This weekend son came to visit the Philly house.
I have not seen son since Christmas, you know now that he is 22 years old and all, he is very busy.
Son arrives late Friday night. We are watching CNN. I tell him, “You would make a good newscaster.”
“No, I wouldn’t.” he says.
“I think you would.” I say.
“Why?” he asks. “Because of the collared shirts and good hair?”
“Yes!” I say. “You look just like those guys!”
I think a moment.
“I guess except for the having to talk part.” I say.
Son does not like to talk. Or be touched. In fact, I keep trying to touch him and he keeps moving away as if he might be burned. One might even say he recoils. He actually assembles a pillow blockade between us on the couch.
“Geez.” I say.
I notice on the coffee table there is a large set of keys, complete with carabineer. “Are these Harley Davidson keys yours?” I ask Mr. Collared Shirt.
“Yes.” he says.
“Do you really need a giant clip like this?” I ask.
“Yes.” he says.
Some things about son do not make sense reader. This is one of them.
Next day comes and son and daughter sleep until noon. When they emerge from their young adult caves I tell them, “We are going to the co-op.”
When we get to the co-op CUTE GUY is working. Cute Guy has not been there the last few times we went shopping. However, the last time he WAS there daughter was going to give him her number via MOM going back in and delivering it. Except MOM did not wish to do so.
We are carrying the boxes to the car. Son tells me not to sour his goodwill. I can’t even remember why he says this. I just feel you, reader, should know he actually speaks like this.
Daughter writes her number on a piece of paper and gives it to me.
“Oh ALLRIGHT!” I say. And I go back in and give Cute Guy the paper.
I say, “My daughter would like you to have this.”
He smiles and puts the piece of paper in his pocket.
Ok, yes, I am slightly mortified.
We drive home. We put the groceries away. Son begins the son food-festing right away by cooking pasta. Then, as daughter and he play various card games, he polishes off two very large bowls of pasta.
It is now 3pm.
“You know we are going out to eat at six, right?” I say.
“And you are going to be hungry by then?” I ask.
“Ok.” I say.
As I watch him eat I am thrown back to days of yore with son’s face in the dog bowl, shovel in hand. I used to have to hide food from him.
Now daughter is beating son at their card game. Somehow son picks up a pen to draw on daughter. Daughter says, “Don’t draw on me or I will have to beat you up again.”
This is funny, but also true. Daughter did used to take advantage of son’s good graces. For all the times she hauled off and smacked him, I do not think he ever hit her back.
Soon it is time for the VISIT TALK. Son and I go outside for this little chat. The VISIT TALK is where we sit alone and I ask him questions. And sometimes he gets on a roll and shares different things with me. Since he is newly working full time, most of our conversation revolves around his new job and schedule.
“I think you seem happy son.”
Son says, “It is better than being unemployed.”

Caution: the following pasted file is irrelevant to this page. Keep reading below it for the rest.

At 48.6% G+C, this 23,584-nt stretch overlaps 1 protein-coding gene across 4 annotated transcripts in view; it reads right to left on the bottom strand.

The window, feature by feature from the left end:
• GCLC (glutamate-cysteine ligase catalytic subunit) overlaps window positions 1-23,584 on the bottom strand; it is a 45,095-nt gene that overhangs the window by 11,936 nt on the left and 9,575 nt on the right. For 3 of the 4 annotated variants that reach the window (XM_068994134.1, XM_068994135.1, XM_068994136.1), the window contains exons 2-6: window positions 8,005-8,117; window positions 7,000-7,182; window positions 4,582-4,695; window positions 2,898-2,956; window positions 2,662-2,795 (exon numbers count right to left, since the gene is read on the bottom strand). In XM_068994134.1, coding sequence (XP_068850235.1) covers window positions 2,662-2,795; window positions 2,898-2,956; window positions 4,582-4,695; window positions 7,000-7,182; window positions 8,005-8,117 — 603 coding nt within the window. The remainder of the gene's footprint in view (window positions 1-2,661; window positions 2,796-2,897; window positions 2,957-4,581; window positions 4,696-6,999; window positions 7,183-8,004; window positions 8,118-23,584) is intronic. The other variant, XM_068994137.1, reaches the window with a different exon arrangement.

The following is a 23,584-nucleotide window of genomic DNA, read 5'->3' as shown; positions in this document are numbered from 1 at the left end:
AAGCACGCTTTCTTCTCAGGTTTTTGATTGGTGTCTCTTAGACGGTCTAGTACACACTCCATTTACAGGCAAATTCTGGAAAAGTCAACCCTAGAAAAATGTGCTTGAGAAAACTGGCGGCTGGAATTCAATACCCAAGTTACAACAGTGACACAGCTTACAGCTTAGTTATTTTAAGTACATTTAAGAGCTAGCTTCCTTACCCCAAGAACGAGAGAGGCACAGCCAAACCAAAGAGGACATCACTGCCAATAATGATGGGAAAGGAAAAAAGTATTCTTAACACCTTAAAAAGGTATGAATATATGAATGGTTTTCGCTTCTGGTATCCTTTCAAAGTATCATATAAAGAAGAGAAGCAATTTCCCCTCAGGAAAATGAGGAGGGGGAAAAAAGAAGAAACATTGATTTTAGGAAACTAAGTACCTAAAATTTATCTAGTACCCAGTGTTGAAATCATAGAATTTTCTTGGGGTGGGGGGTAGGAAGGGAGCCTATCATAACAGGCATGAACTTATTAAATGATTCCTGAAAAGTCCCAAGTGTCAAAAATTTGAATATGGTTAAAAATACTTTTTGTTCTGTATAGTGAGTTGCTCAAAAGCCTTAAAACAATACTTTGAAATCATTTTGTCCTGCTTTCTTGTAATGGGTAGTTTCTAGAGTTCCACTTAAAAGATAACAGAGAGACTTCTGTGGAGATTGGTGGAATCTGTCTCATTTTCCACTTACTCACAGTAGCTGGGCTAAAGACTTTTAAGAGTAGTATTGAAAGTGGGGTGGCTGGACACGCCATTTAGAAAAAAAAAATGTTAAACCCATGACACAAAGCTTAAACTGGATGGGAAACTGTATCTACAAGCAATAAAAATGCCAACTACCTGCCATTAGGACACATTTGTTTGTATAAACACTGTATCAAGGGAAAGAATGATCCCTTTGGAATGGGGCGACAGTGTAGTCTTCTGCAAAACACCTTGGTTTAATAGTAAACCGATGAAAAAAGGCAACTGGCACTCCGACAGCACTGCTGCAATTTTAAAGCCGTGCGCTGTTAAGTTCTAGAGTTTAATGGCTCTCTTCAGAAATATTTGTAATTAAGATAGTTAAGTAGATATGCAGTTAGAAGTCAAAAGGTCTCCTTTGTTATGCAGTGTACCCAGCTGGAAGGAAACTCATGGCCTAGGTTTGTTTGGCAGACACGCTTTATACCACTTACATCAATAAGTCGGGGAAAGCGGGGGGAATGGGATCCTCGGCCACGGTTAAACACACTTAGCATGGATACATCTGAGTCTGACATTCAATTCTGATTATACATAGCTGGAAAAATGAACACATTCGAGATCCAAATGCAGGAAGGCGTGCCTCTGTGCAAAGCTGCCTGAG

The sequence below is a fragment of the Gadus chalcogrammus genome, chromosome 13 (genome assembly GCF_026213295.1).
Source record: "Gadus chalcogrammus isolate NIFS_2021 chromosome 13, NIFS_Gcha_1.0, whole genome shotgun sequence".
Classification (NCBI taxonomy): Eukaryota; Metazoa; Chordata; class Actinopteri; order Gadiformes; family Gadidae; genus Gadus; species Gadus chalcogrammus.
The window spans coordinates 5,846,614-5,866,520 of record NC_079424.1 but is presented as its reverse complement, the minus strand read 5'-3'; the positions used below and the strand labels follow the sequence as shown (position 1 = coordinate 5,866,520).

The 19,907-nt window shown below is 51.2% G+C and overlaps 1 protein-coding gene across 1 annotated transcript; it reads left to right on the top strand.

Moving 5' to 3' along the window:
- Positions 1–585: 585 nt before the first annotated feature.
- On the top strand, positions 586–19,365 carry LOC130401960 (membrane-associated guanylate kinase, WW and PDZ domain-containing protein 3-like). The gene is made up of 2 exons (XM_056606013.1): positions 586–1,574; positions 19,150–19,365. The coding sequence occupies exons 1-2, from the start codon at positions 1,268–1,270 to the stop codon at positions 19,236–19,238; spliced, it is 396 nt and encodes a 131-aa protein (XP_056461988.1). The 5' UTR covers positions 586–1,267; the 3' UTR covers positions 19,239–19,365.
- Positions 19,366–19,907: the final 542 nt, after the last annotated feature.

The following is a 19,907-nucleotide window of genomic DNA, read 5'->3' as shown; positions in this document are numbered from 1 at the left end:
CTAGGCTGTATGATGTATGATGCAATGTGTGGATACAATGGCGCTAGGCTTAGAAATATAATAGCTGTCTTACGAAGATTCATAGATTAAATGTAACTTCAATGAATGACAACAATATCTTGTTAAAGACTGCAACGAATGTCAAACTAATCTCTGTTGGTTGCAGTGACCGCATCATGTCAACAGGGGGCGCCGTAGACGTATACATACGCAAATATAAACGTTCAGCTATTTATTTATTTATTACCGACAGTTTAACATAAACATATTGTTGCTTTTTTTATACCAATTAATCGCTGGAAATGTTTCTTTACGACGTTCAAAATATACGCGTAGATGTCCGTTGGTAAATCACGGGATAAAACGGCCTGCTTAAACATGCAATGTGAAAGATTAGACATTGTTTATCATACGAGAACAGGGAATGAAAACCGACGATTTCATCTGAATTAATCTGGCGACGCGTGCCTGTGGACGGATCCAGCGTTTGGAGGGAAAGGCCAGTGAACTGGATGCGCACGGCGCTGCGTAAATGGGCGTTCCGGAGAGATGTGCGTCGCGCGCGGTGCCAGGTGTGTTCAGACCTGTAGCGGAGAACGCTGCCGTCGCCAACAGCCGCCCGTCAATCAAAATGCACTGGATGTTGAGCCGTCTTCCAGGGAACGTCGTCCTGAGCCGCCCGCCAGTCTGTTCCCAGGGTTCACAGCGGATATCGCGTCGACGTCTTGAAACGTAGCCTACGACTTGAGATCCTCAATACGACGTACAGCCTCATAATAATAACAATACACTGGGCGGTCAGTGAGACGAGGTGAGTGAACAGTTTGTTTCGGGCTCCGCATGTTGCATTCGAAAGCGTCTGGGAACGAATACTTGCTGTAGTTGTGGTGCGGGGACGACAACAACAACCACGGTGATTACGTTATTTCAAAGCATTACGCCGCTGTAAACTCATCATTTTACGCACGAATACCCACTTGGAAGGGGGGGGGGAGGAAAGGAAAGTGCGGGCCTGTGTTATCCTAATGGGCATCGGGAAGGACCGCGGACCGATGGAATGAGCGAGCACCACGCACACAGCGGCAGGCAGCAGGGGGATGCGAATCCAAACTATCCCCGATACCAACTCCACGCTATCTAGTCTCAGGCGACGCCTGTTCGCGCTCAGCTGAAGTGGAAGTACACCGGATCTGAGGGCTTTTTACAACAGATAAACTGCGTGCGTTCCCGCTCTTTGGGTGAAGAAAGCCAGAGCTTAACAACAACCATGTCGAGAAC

Later, we watch THE METS. Some kind of good play happens for the other fairly young team. I of course, curse the other team and their newness. But Philly and son are singing the opposing team praises. Philly always does this. And now Mr. Fair is here to back him up.
Mr. Fair tells me, “It is not right to discriminate against a team just because they are new.”
“I don’t care!” I say.
“The Mets were new once.” he says.
“Listen, that was a long time ago.” I say.
I am then called the Donald Trump of baseball.
I decide not to say anything else.
I go to bed.
Next day is Easter. Son has promised to be up by 10AM to make me a bunny pancake since he refused to do an egg hunt, now that he is so old and all.
I even offered to stuff the eggs with money. MONEY. Who turns down money?
I have advised both of the children to set their alarms for 10AM. Daughter wakes up. Son does not. I send daughter to go fetch son. “Go wake up your brother.” I say.
Daughter walks up the stairs and bangs on his door. “Wake up!” she says.
Son grumbles, “I will.”
Daughter says, “No, not you will. NOW!”
Ok, yes, I love her.
And…the pancake making begins. It is son’s specialty. Son makes a whole big bunch of silver dollar pancakes. And one big bunny pancake, which he PROMISED to make for me.
Philly is impressed. “You are pretty good at this!” he says.
We eat. Daughter and I have a little sunny yard time while the boys watch baseball inside. And then, just that fast, it is time to drive son to the bus back to Brooklyn. On the way over daughter tries to hold son’s hand. But, he will not let even DAUGHTER touch him.
“What the hell?” she says.
AND on the way in the car son just happens to mention he is playing soccer now. The whole car is like, WAIT, WHAT?
We have had an entire weekend visit with him and there was nary a mention of this new endeavor. And then here it is. Just like that.
I say, “We have had an entire weekend visit with you and there was nary a mention of this new endeavor.”
Son shrugs this off.
We arrive at the bus station. I decide I will walk son into the bus station. I used to stay for a while, but this time I get as much of a hug as I can get and I am on my way, with a little encouragement.
And off he goes.
“See you soon son.” I say.
See you soon.